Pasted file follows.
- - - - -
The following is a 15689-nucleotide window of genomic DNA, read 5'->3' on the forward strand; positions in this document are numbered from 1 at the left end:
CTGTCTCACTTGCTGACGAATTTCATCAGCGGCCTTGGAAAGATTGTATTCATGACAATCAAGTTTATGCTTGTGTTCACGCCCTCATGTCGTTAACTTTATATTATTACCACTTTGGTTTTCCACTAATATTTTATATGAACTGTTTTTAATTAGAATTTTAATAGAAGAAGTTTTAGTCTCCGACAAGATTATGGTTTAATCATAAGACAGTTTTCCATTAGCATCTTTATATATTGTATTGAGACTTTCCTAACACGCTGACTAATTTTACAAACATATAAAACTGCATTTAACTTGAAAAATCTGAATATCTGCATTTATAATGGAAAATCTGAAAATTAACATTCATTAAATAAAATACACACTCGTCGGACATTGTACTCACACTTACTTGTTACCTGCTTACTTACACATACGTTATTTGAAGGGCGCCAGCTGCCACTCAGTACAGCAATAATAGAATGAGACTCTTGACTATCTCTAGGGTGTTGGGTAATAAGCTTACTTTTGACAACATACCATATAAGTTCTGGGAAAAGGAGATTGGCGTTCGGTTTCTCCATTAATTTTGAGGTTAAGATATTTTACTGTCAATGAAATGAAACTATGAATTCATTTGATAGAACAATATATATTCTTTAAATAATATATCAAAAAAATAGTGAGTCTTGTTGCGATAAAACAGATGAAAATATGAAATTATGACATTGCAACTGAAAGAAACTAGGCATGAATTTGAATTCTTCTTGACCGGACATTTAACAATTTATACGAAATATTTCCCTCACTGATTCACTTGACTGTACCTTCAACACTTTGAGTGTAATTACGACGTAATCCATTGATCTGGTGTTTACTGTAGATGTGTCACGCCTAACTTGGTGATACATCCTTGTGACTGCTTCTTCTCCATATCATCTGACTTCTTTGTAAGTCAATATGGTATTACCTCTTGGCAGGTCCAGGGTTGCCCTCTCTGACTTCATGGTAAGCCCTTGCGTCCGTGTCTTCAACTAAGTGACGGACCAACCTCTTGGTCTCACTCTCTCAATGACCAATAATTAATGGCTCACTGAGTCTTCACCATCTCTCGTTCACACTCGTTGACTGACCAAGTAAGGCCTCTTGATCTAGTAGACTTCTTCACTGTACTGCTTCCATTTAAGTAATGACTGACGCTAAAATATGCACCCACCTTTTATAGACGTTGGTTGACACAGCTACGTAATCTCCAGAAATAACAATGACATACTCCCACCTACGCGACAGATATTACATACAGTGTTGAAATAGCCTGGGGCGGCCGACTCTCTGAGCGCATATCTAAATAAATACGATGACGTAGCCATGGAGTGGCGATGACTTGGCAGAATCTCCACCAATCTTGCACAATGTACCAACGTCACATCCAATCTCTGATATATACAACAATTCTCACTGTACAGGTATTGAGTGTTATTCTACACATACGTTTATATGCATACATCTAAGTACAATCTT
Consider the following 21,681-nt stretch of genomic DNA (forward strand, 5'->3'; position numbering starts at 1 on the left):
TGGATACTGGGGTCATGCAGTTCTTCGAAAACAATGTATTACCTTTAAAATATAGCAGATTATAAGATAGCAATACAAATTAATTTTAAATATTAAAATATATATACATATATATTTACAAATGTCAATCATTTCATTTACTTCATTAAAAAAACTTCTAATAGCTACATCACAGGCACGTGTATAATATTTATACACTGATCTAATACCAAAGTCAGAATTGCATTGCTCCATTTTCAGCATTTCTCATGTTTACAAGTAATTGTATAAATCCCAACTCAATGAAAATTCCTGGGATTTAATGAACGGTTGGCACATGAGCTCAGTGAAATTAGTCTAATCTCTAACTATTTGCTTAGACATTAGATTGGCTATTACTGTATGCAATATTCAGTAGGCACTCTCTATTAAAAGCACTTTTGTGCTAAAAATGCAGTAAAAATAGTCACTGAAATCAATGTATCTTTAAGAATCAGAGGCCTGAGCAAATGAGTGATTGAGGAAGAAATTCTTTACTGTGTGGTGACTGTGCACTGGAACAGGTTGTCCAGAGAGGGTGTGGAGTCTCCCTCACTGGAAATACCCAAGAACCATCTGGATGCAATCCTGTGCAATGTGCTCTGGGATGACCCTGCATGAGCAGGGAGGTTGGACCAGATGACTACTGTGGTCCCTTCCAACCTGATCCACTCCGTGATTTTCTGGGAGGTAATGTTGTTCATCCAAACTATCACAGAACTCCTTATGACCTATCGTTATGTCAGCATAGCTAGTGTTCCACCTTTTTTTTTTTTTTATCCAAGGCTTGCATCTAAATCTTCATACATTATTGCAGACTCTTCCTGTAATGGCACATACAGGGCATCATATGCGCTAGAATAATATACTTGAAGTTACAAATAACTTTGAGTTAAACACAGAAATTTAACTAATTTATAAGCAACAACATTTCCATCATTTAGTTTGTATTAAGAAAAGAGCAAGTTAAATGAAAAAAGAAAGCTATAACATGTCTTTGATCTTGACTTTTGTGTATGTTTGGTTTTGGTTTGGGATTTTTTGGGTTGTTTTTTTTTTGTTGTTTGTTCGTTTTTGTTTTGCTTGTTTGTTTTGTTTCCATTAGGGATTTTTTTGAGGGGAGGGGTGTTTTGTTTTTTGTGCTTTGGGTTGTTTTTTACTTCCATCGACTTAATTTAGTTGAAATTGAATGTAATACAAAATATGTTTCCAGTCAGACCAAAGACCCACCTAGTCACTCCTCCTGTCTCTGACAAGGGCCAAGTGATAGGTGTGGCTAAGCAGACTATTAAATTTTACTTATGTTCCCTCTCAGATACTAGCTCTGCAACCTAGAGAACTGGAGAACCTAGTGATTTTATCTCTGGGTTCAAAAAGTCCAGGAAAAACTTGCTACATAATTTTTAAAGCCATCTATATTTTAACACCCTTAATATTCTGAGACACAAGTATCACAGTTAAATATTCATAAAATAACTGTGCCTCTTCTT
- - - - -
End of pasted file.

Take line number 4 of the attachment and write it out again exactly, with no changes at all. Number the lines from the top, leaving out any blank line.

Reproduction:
TGGATACTGGGGTCATGCAGTTCTTCGAAAACAATGTATTACCTTTAAAATATAGCAGATTATAAGATAGCAATACAAATTAATTTTAAATATTAAAATATATATACATATATATTTACAAATGTCAATCATTTCATTTACTTCATTAAAAAAACTTCTAATAGCTACATCACAGGCACGTGTATAATATTTATACACTGATCTAATACCAAAGTCAGAATTGCATTGCTCCATTTTCAGCATTTCTCATGTTTACAAGTAATTGTATAAATCCCAACTCAATGAAAATTCCTGGGATTTAATGAACGGTTGGCACATGAGCTCAGTGAAATTAGTCTAATCTCTAACTATTTGCTTAGACATTAGATTGGCTATTACTGTATGCAATATTCAGTAGGCACTCTCTATTAAAAGCACTTTTGTGCTAAAAATGCAGTAAAAATAGTCACTGAAATCAATGTATCTTTAAGAATCAGAGGCCTGAGCAAATGAGTGATTGAGGAAGAAATTCTTTACTGTGTGGTGACTGTGCACTGGAACAGGTTGTCCAGAGAGGGTGTGGAGTCTCCCTCACTGGAAATACCCAAGAACCATCTGGATGCAATCCTGTGCAATGTGCTCTGGGATGACCCTGCATGAGCAGGGAGGTTGGACCAGATGACTACTGTGGTCCCTTCCAACCTGATCCACTCCGTGATTTTCTGGGAGGTAATGTTGTTCATCCAAACTATCACAGAACTCCTTATGACCTATCGTTATGTCAGCATAGCTAGTGTTCCACCTTTTTTTTTTTTTTATCCAAGGCTTGCATCTAAATCTTCATACATTATTGCAGACTCTTCCTGTAATGGCACATACAGGGCATCATATGCGCTAGAATAATATACTTGAAGTTACAAATAACTTTGAGTTAAACACAGAAATTTAACTAATTTATAAGCAACAACATTTCCATCATTTAGTTTGTATTAAGAAAAGAGCAAGTTAAATGAAAAAAGAAAGCTATAACATGTCTTTGATCTTGACTTTTGTGTATGTTTGGTTTTGGTTTGGGATTTTTTGGGTTGTTTTTTTTTTGTTGTTTGTTCGTTTTTGTTTTGCTTGTTTGTTTTGTTTCCATTAGGGATTTTTTTGAGGGGAGGGGTGTTTTGTTTTTTGTGCTTTGGGTTGTTTTTTACTTCCATCGACTTAATTTAGTTGAAATTGAATGTAATACAAAATATGTTTCCAGTCAGACCAAAGACCCACCTAGTCACTCCTCCTGTCTCTGACAAGGGCCAAGTGATAGGTGTGGCTAAGCAGACTATTAAATTTTACTTATGTTCCCTCTCAGATACTAGCTCTGCAACCTAGAGAACTGGAGAACCTAGTGATTTTATCTCTGGGTTCAAAAAGTCCAGGAAAAACTTGCTACATAATTTTTAAAGCCATCTATATTTTAACACCCTTAATATTCTGAGACACAAGTATCACAGTTAAATATTCATAAAATAACTGTGCCTCTTCTT